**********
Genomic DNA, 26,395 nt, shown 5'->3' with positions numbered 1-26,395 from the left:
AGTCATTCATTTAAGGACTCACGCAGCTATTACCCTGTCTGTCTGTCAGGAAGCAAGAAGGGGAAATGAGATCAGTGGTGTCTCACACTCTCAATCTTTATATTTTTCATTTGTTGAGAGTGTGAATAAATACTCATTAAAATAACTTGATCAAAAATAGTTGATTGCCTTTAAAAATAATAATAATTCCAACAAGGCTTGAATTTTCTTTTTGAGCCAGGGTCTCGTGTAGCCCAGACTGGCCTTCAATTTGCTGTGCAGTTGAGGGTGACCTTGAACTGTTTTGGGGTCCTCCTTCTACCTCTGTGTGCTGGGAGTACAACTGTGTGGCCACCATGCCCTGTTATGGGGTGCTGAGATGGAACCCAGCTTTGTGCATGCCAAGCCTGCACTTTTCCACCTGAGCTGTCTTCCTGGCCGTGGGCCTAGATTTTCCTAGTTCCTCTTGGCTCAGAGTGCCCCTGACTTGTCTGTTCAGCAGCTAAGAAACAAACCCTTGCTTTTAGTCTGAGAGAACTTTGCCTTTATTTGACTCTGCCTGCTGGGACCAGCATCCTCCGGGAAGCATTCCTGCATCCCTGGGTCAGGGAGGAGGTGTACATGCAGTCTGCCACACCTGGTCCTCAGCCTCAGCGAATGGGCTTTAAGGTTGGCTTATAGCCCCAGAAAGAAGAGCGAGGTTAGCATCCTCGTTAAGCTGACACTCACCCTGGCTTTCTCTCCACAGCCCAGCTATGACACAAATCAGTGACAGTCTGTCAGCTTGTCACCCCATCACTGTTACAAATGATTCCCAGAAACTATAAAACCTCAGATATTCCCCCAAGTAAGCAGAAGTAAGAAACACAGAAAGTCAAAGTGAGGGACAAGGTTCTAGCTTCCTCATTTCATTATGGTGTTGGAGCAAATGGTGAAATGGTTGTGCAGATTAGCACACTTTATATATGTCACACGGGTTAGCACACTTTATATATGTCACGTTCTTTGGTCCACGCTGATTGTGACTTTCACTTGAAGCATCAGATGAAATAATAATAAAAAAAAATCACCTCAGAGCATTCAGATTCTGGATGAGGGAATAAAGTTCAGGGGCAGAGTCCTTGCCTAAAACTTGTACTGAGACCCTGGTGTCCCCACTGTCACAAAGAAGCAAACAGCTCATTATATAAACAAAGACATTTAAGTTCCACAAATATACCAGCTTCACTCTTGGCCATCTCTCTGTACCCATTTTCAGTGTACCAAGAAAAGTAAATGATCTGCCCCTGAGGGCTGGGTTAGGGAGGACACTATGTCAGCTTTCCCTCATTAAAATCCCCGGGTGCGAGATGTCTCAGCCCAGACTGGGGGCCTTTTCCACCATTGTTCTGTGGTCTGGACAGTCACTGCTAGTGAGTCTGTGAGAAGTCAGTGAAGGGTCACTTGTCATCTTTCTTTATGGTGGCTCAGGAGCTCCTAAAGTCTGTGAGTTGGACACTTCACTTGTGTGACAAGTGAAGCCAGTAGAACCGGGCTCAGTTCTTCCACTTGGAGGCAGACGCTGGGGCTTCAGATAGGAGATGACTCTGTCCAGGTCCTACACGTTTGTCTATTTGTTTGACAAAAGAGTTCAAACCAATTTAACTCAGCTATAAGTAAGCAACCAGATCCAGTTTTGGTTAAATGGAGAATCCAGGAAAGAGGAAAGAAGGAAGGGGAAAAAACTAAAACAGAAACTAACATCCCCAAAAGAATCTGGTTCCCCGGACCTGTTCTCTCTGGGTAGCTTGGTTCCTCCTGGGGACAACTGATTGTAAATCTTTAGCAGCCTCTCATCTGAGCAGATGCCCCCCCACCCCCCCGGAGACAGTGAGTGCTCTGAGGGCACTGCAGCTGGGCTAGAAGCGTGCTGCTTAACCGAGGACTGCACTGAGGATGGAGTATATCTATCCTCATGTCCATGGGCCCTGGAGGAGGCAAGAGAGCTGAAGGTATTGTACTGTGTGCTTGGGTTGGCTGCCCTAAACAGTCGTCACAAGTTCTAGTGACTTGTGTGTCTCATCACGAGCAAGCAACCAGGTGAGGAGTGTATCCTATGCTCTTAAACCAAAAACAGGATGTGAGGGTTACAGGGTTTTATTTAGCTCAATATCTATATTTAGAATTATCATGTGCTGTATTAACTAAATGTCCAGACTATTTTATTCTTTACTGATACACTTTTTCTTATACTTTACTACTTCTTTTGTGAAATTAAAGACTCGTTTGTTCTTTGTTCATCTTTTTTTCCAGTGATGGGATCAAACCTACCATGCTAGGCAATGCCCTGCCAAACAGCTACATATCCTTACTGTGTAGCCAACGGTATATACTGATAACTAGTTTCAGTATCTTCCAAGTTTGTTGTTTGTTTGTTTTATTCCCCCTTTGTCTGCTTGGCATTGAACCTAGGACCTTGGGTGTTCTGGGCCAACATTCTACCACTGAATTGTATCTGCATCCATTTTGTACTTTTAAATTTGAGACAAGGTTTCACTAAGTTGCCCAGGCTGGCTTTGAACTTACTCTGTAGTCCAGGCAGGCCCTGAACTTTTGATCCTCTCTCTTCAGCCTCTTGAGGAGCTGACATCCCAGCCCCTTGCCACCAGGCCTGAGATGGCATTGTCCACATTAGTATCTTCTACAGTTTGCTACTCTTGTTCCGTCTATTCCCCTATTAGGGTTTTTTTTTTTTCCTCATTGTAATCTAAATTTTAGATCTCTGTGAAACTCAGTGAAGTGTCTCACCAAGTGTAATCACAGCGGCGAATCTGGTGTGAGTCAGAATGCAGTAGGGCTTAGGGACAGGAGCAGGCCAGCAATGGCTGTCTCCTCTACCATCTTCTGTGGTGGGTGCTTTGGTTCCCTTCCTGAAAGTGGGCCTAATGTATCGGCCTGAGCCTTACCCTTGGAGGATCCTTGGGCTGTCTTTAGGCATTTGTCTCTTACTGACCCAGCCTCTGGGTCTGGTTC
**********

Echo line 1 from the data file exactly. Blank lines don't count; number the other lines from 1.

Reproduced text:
Genomic DNA, 26,395 nt, shown 5'->3' with positions numbered 1-26,395 from the left: